Vanity/Subsidy Tips

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How can I avoid dealing with a vanity press?

Avoiding the Vanity Press Trap

Beware of ads that say "Attn: Author" or "Manuscripts wanted" or "First time authors wanted" or any combination of the above. A real publisher does not ask an author for money...period. No matter how great the acceptance letter sounds, if there is a mention of you paying any money, throw it in the trash. If you are going to self-publish your own book, self-publish it with a reputable self publishing book company. You don't need a vanity press agency to publish a book for you, it's a waste of time and money.

Should I consider using a vanity press like AuthorHouse?

Avoid Vanity or Subsidy Presses

A real publisher gives you a check. A publisher who asks for you to pay for anything is a vanity press and should be avoided unless you have money to burn. You should know that you are not a self publisher if you use a vanity or subsidy press—these are not self publishing companies. Some publishers who fall into this category include:

  • AuthorHouse
  • Xlibris
  • iUniverse
  • Trafford
  • Vantage
  • Dorrance

*Don't be fooled!

What is the definition of a vanity press?

Definition of Vanity Press

A vanity press prints and binds a book at the writer's sole expense. Costs include the publisher's profit and overhead (vanity publishing is usually more expensive than self publishing). The completed books are the property of the author, and the author retains all proceeds from sales.

Vanity publishers do not screen for quality - they publish anyone who can pay - and typically provide no book editing, book marketing/promotion, or book warehousing services. They are a book publishing company not a self publishing company.

Am I self publishing my book when I publish with a subsidy publisher?

The Big Lie

Subsidy presses exist by deceiving authors into believing they are "self-publishing" when in fact they are not. Self publishing your own book implies that you, yourself are the publisher. If you use a subsidy press (or vanity press), they are the book publishing company, not you. If you want to self publish, you need to buy a set of ISBN's from RR Bowker (not anyone else).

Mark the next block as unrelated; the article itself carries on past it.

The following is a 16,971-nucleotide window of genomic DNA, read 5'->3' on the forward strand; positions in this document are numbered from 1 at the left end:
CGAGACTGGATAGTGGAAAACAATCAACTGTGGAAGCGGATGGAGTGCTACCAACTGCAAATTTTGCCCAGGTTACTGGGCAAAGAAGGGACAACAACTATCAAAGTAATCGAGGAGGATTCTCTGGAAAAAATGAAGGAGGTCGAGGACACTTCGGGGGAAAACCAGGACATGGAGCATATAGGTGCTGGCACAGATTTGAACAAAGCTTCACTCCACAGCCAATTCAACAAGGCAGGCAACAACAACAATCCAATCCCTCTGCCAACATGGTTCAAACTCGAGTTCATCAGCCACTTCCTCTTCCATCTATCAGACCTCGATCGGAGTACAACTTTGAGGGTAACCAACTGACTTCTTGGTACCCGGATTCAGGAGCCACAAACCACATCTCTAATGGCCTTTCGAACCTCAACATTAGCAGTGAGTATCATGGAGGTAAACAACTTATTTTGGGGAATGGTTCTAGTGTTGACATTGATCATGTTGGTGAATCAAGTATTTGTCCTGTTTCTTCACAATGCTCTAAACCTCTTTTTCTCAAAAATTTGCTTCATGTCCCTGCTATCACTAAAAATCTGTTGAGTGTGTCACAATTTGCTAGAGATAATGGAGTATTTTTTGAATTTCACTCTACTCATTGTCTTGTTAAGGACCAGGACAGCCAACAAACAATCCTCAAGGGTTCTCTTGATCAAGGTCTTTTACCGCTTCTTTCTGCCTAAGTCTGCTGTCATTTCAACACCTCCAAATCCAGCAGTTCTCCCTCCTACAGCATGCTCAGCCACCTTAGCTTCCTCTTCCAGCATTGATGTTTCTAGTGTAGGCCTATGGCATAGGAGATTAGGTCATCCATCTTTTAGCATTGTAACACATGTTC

Is there a difference between subsidy presses and vanity presses?

Subsidy Press vs. Vanity Press

A Subsidy press or vanity press (often the terms are used interchangeably) accepts books from authors without regard to the content of the book. They accept the book for publication, but then charge the author a set amount of money to publish the book. The costs vary from publisher to publisher but it's not uncommon to see ranges of several hundred to $5,000.

An author choosing subsidy/vanity publishing needs to really do his homework to make sure he understands exactly what he is signing. The publisher may or may not copyright the work, may or may not set it up for distribution, and may or may not agree to promote the work. Some charge extra fees for copyright, distribution, and promotion of any kind.

*Usually vanity presses are more expensive than a self publishing company, so it pays to look into any press before you sign a contract.

Who sets the price for my book when I use a vanity publisher?

Vanity Presses Set the Price for Your Book

When you choose a vanity publishing company, there is another issue to consider. Since they own the ISBN for your book, they set the price. They literally will tell you what to charge for your own book! This is more than a loss of control—it can even damage the sales of the book if the vanity publisher sets the price too high or too low. Once an ISBN is set and printed on the back cover, and imbedded in the UPC bar code, you cannot change it. So, this is another reason to think twice before printing your book with a vanity publisher.

What is a subsidy press, and is it a real publishing company?

Definition of a Subsidy Press

A subsidy press (also known as a joint venture publisher, a co-op publisher, or a partner publisher) takes payment from the author or self publisher to print and bind a book, but may itself contribute a portion of the cost, as well as adjunct services such as book editing, book distribution, warehousing, and some degree of marketing the book.

With vanity publishers, it's the writer's cash, not the quality of his/her work that counts. As with royalty publishers, the completed books are the property of the book publisher, and remain in the publisher's possession until sold. Income to the writer comes in the form of a royalty.

*It pays to look for a reputable publishing company if you choose not to self publish your own book.

How do I find a reputable book publishing company?

The Difference Between a Subsidy Press and a Vanity Press

Beware of the publishing predators! There is virtually no difference between a vanity press and a subsidy press. Both make authors pay to have their books "Published." They both prey on the uneducated self published buyer and take advantage of the author's inexperience.

*Steer clear of these companies and instead look for a reputable self publishing book company that has been recommended by other self published authors.

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Guru Spotlight
William Pirraglia